Case in point: This spring, for reasons I still don’t totally understand, I was invited to a party celebrating the various different types of flours manufactured by Bob’s Red Mill. (Seriously, the invite was a total mystery; I hadn’t even started my incredibly well-trafficked food blog yet.)
Because I figured (rightly) that such a party would involve not only the standard open bar but also a variety of professionally made baked goods, I jumped at the chance to attend.
All in all, the bread party was a smashing success: I ate enough carbs to make an actress weep, schmoozed with Bob (I, too, was shocked to find out that he’s a real guy), and spent way too long discussing the bizarre nature of sourdough bread, a pastime I’d only just begun to wade into. (But that’s a story for another day.)
And then, a week or so later, I came home to discover that Bob’s had sent me 28 pounds of flour — full-sized bags of every variety we’d sampled at the party.
Which is a roundabout way of saying that I’m no longer intimidated by recipes that call for cake flour — which is a good thing, as a lot of Nonnie’s desserts do. Having not made this coffee cake twice — once with all-purpose flour, once with cake — I can’t really speak to how it turns out with one vs. the other. I can, however, say that the cake flour version is pretty damn good.
Sour Cream Coffee Cake; main text Nonnie’s, italicized asides my own
1 cup sugar
1/4 lb butter [a.k.a. one standard stick, for those of you who aren’t up on your butter weight]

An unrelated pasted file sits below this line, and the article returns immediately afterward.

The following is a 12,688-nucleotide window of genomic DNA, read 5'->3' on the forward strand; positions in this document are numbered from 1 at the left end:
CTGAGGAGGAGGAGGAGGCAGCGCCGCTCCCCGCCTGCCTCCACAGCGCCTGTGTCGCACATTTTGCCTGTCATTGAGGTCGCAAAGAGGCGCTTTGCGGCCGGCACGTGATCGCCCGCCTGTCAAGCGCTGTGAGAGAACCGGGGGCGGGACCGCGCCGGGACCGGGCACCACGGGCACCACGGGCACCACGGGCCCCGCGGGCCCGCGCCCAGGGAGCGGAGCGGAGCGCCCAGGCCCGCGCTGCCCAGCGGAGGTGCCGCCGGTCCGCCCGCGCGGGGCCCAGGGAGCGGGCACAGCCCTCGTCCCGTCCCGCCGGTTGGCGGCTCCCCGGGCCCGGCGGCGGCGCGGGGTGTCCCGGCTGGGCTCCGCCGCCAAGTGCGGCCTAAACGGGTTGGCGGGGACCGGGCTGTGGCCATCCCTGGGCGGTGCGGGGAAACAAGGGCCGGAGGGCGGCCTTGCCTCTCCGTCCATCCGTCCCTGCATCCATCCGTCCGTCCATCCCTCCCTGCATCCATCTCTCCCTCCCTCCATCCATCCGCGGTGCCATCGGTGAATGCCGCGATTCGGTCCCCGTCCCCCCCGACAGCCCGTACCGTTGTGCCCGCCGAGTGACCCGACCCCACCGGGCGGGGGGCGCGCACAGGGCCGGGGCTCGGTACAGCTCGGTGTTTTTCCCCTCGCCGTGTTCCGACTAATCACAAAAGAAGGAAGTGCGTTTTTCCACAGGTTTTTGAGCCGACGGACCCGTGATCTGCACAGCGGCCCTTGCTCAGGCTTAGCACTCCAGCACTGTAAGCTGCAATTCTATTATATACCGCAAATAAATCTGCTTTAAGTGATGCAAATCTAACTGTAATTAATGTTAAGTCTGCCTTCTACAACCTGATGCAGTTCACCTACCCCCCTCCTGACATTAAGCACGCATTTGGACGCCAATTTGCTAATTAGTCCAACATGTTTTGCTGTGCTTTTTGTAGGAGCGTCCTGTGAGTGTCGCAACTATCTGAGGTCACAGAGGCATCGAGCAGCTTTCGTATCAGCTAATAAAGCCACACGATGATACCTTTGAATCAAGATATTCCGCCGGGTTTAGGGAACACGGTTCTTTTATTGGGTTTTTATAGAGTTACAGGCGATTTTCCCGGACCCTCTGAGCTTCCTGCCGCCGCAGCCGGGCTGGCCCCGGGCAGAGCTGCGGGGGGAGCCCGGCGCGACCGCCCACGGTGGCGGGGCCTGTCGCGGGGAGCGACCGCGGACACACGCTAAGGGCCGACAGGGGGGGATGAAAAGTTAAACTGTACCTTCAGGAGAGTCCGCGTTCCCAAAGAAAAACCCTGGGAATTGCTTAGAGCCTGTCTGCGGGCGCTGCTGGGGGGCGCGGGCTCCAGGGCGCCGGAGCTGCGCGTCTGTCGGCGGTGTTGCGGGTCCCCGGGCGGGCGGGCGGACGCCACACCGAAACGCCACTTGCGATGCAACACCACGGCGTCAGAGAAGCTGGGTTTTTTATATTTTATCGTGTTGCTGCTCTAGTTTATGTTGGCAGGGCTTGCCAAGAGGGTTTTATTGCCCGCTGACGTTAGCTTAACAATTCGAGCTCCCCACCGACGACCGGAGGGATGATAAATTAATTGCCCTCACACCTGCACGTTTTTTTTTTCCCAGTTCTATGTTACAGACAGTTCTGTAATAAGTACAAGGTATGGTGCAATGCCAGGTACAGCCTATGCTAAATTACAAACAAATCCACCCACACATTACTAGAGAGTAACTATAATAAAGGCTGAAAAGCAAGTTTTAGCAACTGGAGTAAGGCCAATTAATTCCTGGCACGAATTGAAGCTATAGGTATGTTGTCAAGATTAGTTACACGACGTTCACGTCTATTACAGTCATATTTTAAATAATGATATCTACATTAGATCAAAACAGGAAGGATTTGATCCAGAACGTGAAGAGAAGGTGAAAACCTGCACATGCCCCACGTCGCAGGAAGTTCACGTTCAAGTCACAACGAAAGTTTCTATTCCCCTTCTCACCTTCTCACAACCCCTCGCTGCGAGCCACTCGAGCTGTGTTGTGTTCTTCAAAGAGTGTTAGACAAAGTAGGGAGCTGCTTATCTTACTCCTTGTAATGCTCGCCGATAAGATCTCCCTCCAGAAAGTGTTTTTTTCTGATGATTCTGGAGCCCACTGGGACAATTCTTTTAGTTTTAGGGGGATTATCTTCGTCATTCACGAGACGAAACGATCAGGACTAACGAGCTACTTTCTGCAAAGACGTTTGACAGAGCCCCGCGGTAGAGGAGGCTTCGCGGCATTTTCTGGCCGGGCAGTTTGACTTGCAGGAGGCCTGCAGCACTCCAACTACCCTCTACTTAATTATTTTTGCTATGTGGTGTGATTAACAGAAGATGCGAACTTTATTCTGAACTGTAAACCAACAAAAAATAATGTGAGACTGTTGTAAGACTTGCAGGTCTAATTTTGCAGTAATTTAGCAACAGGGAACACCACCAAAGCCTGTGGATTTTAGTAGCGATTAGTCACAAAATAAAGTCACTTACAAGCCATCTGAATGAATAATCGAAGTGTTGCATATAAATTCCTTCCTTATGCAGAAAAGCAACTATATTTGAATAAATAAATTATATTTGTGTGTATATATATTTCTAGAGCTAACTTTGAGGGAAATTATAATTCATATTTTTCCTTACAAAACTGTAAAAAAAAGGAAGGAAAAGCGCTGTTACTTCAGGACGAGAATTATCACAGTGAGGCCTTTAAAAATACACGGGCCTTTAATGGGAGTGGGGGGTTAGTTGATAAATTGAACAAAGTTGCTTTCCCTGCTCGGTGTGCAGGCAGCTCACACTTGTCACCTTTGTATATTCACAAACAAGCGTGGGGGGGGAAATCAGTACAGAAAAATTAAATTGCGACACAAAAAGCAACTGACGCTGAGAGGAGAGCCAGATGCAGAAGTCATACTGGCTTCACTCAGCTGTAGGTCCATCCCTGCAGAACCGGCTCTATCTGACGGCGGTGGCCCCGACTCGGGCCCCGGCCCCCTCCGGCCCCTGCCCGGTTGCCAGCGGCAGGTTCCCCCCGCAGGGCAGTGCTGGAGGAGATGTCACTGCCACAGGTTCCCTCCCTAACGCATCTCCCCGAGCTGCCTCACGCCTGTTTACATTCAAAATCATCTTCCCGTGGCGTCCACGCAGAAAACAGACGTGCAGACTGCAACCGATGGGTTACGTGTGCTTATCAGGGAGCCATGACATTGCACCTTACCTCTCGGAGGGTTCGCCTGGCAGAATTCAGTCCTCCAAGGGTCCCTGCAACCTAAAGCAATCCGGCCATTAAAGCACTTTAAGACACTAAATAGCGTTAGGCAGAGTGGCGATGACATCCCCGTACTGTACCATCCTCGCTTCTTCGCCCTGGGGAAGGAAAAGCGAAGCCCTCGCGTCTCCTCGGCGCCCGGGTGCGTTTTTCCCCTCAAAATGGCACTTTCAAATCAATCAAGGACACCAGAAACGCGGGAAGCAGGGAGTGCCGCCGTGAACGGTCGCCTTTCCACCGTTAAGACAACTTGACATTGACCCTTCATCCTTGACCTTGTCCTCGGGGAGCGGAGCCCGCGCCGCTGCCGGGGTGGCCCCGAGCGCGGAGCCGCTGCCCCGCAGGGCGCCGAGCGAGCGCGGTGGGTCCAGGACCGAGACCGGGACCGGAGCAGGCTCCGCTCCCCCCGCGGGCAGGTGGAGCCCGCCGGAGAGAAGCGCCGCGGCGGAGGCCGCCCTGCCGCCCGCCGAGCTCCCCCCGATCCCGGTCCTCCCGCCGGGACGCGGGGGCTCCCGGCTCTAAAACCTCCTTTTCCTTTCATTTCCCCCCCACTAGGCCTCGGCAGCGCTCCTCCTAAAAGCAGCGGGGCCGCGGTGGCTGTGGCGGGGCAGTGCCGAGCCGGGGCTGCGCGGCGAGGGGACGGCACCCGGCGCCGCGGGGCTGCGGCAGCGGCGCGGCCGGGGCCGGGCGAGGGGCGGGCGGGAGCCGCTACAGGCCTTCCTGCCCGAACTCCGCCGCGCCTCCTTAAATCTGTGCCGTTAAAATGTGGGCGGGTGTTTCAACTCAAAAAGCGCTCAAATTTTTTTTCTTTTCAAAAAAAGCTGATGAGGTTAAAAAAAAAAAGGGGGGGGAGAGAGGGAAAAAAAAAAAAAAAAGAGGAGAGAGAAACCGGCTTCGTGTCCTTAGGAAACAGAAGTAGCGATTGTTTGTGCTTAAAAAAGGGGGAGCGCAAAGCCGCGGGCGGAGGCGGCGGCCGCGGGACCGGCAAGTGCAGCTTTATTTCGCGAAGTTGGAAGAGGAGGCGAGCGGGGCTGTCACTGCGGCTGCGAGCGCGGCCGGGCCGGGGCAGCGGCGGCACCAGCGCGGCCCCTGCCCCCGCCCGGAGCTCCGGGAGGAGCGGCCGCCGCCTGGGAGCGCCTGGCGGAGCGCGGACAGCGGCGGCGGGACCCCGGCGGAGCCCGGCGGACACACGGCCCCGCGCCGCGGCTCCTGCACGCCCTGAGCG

1 cup sour cream [go full fat. You’re making a cake, not a salad]
1 teaspoon vanilla
2 cups cake flour, sifted [Nonnie notes in a handwritten addendum that you could also use 1.5 cups of all purpose, if you, unlike me, haven’t been gifted an absurd amount of gratis flour]
1 teaspoon baking soda
1 teaspoon baking powder [Why use both powder and soda? I’ll tell you… or, rather, direct you to someone who can]
1/2 teaspoon salt
1/2 cup sugar [Yes, I know sugar was already listed; no, this isn’t a typo. The recipe itself reveals all!]
1/2 cup chopped walnuts
1 teaspoon cinnamon [or, as Nonnie charmingly wrote it, “cinammon”]
Mix last three ingredients together in a small bowl and set aside. Cream sugar and butter together until fluffy. [Do you, like me, leave your butter in the freezer, because you don’t exactly use it as often as the women of the ’60s did? Leave it out on the counter for an hour or two if you can; it’ll be a lot easier to get it to be the right consistency than microwaving.]
Add eggs, sour cream, and vanilla. Sift flour, salt, baking powder, and soda together and add to butter mixture. Beat until smooth. Pour into greased 9″x9″ cake pan. Sprinkle sugar-nut mixture on top. Bake in 350 oven for 40 minutes.
The verdict: A nice, delicate crumb; a pretty yellow interior; a sturdy, nicely browned crust, which we can probably attribute to the baking powder/soda combo. It’s certainly sweet, but not nearly as sweet as I thought it’d be, given the massive amount of sugar it’s slathered with — though that might be because a good amount of the sweet stuff slid off when I was transporting the cake from my kitchen to its final destination (someone else’s kitchen).
Which brings me to my next point: Though individual pieces are tender, this is one sturdy mofo of a cake. It lifted out of the pan like a dream, without leaving any bits of crust behind; it was exceedingly easy to wrap in several layers of tinfoil and cart along to work and then over to a friend’s house, where four of us devoured two pieces each. The only downsides, I’d say, are that the sour cream flavor doesn’t come through as strongly as I’d have liked it to, and that it’s just the teensiest bit dry — which seems to be a running theme of Nonnie’s baked goods.
The best solution? Just enjoy it with a cup of milk — or, like, a cup of coffee, if that’s what you’re into.